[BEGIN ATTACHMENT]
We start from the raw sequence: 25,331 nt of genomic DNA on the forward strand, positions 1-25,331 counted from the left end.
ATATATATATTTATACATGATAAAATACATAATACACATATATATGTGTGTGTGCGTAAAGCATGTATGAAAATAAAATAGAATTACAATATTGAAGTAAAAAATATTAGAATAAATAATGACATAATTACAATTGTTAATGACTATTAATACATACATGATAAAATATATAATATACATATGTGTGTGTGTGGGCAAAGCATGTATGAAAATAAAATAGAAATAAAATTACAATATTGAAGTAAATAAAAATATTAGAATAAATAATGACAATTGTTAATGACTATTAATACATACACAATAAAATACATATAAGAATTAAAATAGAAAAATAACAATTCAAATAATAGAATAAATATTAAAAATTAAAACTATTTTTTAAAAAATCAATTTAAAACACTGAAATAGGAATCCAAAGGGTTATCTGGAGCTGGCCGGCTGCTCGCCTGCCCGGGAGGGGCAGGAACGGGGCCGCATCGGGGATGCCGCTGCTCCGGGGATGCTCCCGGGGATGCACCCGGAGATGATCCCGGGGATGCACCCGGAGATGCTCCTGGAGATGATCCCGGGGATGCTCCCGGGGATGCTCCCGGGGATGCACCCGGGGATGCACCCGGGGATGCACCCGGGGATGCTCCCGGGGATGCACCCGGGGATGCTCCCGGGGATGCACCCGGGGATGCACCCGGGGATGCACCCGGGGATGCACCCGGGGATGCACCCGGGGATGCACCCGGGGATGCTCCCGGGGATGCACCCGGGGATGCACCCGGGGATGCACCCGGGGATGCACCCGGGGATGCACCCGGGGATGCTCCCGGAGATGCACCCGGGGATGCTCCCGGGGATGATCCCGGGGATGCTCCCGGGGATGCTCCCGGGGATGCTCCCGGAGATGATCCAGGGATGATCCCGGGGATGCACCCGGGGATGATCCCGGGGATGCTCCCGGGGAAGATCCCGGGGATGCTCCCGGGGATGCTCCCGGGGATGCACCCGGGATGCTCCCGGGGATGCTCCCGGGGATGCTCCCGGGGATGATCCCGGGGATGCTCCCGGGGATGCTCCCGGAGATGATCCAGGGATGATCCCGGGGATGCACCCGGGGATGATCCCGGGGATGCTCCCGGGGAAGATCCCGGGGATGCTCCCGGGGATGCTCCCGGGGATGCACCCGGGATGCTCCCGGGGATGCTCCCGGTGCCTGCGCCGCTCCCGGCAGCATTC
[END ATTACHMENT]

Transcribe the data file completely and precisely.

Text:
We start from the raw sequence: 25,331 nt of genomic DNA on the forward strand, positions 1-25,331 counted from the left end.
ATATATATATTTATACATGATAAAATACATAATACACATATATATGTGTGTGTGCGTAAAGCATGTATGAAAATAAAATAGAATTACAATATTGAAGTAAAAAATATTAGAATAAATAATGACATAATTACAATTGTTAATGACTATTAATACATACATGATAAAATATATAATATACATATGTGTGTGTGTGGGCAAAGCATGTATGAAAATAAAATAGAAATAAAATTACAATATTGAAGTAAATAAAAATATTAGAATAAATAATGACAATTGTTAATGACTATTAATACATACACAATAAAATACATATAAGAATTAAAATAGAAAAATAACAATTCAAATAATAGAATAAATATTAAAAATTAAAACTATTTTTTAAAAAATCAATTTAAAACACTGAAATAGGAATCCAAAGGGTTATCTGGAGCTGGCCGGCTGCTCGCCTGCCCGGGAGGGGCAGGAACGGGGCCGCATCGGGGATGCCGCTGCTCCGGGGATGCTCCCGGGGATGCACCCGGAGATGATCCCGGGGATGCACCCGGAGATGCTCCTGGAGATGATCCCGGGGATGCTCCCGGGGATGCTCCCGGGGATGCACCCGGGGATGCACCCGGGGATGCACCCGGGGATGCTCCCGGGGATGCACCCGGGGATGCTCCCGGGGATGCACCCGGGGATGCACCCGGGGATGCACCCGGGGATGCACCCGGGGATGCACCCGGGGATGCACCCGGGGATGCTCCCGGGGATGCACCCGGGGATGCACCCGGGGATGCACCCGGGGATGCACCCGGGGATGCACCCGGGGATGCTCCCGGAGATGCACCCGGGGATGCTCCCGGGGATGATCCCGGGGATGCTCCCGGGGATGCTCCCGGGGATGCTCCCGGAGATGATCCAGGGATGATCCCGGGGATGCACCCGGGGATGATCCCGGGGATGCTCCCGGGGAAGATCCCGGGGATGCTCCCGGGGATGCTCCCGGGGATGCACCCGGGATGCTCCCGGGGATGCTCCCGGGGATGCTCCCGGGGATGATCCCGGGGATGCTCCCGGGGATGCTCCCGGAGATGATCCAGGGATGATCCCGGGGATGCACCCGGGGATGATCCCGGGGATGCTCCCGGGGAAGATCCCGGGGATGCTCCCGGGGATGCTCCCGGGGATGCACCCGGGATGCTCCCGGGGATGCTCCCGGTGCCTGCGCCGCTCCCGGCAGCATTC